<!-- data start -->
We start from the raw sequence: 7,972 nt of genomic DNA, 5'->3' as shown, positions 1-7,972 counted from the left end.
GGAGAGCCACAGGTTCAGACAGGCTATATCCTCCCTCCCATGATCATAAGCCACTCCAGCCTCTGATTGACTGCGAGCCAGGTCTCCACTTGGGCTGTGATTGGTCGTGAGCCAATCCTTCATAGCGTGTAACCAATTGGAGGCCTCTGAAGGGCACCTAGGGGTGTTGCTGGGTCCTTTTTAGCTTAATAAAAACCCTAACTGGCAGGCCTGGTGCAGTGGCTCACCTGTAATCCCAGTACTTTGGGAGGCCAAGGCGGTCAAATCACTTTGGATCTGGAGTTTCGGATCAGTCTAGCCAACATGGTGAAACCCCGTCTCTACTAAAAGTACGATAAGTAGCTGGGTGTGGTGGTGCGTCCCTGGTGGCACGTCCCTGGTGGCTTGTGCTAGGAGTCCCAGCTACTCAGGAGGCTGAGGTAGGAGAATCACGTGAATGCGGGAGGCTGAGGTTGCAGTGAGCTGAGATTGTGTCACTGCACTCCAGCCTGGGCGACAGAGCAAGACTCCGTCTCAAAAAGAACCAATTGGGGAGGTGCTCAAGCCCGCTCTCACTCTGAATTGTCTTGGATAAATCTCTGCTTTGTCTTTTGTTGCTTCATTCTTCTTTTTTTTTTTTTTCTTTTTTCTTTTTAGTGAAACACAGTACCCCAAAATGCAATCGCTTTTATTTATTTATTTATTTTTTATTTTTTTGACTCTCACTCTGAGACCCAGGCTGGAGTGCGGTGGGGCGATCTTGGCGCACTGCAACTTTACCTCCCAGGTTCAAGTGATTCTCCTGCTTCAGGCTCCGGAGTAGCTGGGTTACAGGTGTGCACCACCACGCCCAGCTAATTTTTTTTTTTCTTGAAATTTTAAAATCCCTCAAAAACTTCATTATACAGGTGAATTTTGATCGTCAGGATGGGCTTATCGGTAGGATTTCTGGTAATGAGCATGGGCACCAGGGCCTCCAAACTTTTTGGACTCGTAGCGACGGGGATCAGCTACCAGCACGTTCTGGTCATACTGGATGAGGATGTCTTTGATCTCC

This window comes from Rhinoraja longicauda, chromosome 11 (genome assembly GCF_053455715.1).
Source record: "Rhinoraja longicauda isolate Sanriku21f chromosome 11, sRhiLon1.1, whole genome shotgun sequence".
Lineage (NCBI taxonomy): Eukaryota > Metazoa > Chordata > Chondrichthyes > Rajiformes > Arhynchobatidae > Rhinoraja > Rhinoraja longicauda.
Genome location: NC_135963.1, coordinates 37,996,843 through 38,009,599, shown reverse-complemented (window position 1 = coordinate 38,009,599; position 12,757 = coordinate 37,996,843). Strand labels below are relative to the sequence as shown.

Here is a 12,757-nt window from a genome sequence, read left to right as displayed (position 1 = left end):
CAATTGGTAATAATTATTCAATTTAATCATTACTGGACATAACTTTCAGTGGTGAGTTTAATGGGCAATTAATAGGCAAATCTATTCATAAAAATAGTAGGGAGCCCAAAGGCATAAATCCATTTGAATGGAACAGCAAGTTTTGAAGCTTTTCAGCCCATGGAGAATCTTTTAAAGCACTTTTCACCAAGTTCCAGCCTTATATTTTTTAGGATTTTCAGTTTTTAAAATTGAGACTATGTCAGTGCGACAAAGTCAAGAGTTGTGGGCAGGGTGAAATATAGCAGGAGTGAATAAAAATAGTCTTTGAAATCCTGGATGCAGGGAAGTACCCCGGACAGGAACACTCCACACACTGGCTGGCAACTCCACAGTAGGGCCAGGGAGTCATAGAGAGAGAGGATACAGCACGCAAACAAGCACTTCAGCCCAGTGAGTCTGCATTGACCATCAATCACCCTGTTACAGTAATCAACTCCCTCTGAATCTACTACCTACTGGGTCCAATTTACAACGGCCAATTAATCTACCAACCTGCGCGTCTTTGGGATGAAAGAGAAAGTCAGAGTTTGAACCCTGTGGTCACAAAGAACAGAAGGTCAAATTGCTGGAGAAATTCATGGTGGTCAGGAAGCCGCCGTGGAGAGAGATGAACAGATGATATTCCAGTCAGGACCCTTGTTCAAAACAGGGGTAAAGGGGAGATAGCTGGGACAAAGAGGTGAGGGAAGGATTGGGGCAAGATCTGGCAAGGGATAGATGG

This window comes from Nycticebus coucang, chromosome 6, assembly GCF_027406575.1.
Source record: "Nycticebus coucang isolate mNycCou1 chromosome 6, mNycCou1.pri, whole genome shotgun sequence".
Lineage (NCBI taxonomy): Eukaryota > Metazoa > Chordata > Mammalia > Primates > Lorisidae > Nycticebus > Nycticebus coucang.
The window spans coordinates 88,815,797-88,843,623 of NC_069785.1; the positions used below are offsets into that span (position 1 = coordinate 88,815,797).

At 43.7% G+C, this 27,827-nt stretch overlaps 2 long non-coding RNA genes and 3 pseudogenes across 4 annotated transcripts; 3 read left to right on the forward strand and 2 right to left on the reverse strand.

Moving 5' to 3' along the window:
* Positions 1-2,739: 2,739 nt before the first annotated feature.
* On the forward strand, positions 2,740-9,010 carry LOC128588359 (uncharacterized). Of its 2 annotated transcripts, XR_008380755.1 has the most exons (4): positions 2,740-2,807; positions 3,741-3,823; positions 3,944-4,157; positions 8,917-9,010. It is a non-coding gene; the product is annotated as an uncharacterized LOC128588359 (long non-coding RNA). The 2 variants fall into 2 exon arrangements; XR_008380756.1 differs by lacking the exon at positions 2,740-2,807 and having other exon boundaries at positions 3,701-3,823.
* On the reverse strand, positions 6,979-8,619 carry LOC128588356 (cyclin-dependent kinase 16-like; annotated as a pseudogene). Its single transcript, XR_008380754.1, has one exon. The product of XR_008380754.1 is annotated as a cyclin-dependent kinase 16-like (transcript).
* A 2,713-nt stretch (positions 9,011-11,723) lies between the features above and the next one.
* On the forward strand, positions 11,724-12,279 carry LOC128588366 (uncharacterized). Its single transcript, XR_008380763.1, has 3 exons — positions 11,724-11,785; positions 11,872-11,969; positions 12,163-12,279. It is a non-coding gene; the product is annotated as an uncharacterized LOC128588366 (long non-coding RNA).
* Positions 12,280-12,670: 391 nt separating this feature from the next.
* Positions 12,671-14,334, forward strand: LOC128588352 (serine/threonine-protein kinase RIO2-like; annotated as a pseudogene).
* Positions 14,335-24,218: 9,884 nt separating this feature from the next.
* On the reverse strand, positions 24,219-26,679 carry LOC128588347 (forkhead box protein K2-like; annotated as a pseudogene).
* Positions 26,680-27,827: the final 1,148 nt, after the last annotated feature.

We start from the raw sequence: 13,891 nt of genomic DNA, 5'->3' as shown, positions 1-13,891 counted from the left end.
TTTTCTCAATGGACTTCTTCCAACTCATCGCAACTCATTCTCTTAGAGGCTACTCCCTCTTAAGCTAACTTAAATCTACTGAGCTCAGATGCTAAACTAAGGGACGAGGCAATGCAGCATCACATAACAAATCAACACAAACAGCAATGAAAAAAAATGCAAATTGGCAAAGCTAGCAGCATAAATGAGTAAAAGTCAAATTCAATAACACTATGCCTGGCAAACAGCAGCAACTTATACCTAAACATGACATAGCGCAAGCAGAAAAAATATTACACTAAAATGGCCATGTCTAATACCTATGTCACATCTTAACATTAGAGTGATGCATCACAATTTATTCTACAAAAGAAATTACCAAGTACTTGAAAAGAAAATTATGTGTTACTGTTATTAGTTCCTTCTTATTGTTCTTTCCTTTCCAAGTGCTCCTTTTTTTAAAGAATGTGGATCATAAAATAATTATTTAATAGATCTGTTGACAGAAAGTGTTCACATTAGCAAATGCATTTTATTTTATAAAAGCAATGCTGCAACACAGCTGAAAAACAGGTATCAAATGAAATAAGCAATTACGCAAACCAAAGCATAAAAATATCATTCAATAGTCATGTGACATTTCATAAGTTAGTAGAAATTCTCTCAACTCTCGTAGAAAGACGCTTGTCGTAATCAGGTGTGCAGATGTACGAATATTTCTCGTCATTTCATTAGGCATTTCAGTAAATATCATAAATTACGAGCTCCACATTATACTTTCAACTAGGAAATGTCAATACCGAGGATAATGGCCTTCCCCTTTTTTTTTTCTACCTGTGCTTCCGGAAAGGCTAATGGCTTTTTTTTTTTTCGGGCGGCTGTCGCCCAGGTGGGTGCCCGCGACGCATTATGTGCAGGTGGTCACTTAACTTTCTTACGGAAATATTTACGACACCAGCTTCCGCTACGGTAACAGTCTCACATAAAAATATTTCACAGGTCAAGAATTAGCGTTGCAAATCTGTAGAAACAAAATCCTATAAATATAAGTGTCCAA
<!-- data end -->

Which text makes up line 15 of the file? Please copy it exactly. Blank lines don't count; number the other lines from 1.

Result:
* Positions 1-2,739: 2,739 nt before the first annotated feature.